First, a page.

Factors influencing responses to the threat posed by HIV/AIDS in Kenya: a survey of the motor vehicle industry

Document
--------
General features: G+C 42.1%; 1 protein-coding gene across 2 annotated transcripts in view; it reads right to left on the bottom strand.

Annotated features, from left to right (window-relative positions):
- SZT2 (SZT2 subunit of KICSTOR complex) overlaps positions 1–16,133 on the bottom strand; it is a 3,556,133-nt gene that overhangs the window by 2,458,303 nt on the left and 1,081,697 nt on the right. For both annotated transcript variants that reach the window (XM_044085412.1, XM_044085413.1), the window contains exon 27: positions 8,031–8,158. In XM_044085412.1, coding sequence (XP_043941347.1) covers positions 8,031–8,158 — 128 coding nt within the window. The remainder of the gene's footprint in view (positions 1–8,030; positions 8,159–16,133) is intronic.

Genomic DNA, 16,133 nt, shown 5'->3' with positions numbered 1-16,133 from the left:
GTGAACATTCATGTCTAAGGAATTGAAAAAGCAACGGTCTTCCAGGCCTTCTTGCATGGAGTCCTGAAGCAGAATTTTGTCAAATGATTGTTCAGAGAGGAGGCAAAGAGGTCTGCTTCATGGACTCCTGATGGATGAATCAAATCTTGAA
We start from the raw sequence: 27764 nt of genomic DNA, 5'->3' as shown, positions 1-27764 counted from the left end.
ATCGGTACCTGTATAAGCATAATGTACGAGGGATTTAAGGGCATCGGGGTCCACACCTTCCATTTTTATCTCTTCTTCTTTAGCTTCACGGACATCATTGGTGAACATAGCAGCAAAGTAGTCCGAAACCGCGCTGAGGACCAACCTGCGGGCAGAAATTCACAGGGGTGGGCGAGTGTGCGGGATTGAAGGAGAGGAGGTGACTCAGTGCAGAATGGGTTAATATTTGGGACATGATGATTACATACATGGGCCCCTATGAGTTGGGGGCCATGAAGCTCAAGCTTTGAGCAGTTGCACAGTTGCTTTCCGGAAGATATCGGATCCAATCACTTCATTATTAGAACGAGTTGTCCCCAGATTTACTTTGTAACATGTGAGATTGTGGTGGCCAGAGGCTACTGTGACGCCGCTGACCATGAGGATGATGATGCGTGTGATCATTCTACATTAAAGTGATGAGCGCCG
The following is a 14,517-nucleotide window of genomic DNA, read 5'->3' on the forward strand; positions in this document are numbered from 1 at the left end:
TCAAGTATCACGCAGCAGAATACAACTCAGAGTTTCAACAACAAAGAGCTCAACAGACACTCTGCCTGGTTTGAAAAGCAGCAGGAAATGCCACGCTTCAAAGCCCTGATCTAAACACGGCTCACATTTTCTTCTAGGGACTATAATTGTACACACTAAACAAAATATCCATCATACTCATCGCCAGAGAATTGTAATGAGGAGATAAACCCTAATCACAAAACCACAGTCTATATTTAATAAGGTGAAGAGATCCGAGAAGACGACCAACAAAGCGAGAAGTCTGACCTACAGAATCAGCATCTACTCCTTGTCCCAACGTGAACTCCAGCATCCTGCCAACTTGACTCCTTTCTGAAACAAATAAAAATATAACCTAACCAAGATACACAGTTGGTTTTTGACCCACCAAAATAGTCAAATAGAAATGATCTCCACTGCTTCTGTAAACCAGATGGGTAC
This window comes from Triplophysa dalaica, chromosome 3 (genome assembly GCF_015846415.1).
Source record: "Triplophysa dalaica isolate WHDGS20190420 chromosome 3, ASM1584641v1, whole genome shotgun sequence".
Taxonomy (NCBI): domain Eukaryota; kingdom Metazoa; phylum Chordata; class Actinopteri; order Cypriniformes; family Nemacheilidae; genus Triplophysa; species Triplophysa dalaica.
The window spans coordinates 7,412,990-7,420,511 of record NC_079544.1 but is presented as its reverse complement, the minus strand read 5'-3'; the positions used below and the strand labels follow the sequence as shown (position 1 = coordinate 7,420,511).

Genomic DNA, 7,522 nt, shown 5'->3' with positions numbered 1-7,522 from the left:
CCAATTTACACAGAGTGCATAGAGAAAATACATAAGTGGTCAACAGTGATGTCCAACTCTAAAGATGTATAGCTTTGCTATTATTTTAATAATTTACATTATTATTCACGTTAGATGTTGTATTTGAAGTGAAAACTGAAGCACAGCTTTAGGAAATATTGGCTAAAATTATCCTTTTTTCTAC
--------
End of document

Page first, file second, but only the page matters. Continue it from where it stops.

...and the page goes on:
Companies respond to the threat posed by HIV/AIDS in many different ways. Some have a one stop comprehensive education, prevention and treatment program while others have nothing in place and respond as if there is no relationship between HIV/AIDS and the business world. This study was undertaken to establish if there are any factors which influence companies to respond the way they do to the threat posed by HIV/AIDS. Does the response depend on nature of ownership, size, HIV incidence rate, age (how long the companies have been operating in Kenya) or profitability? There already exist guidelines on dealing with HIV/AIDS at work from the Federation of Kenya Employers (FKE), the Kenya Government and the International Labour Organisation (lLO) which have been communicated to companies but which are not being adhered to by all the companies. The study focused on factors influencinq the way companies in the New Vehicle Industry in Kenya respond to the threat posed by HIV/ AIDS. Data was collected using questionnaires which were completed by the Human Resources Managers of these companies. The data collected was analysed using descriptive statistics. The data analysed was presented in tables, charts and percentages. The findings of this study revealed that the age of the company (that is how long they have been operating in Kenya), Nature of ownership, size and profitability influence the way the companies respond to the threat posed by HIV/AIDS. However, knowledge about the extent of HIV infection among staff was found to be a trigger but not an absolute factor influencing company responses to the threat posed by HIVj AIDS. The study recommends company joint campaigns, work based voluntary counseling and testing (VCT), Establishment of HIV/AIDS solidarity funds, voluntary HIV/AIDS peer education, development of an HIV/AIDS Legal framework, support from government organizations and UN bodies and Tax exemption on HIV/AIDS expenses as a way of encouraging companies to respond appropriately to the threat posed by HIV/AIDS. The study suggests that further research should aim at explaining why, despite the high level of awareness of HIV/AIDS, people still increasingly get infected.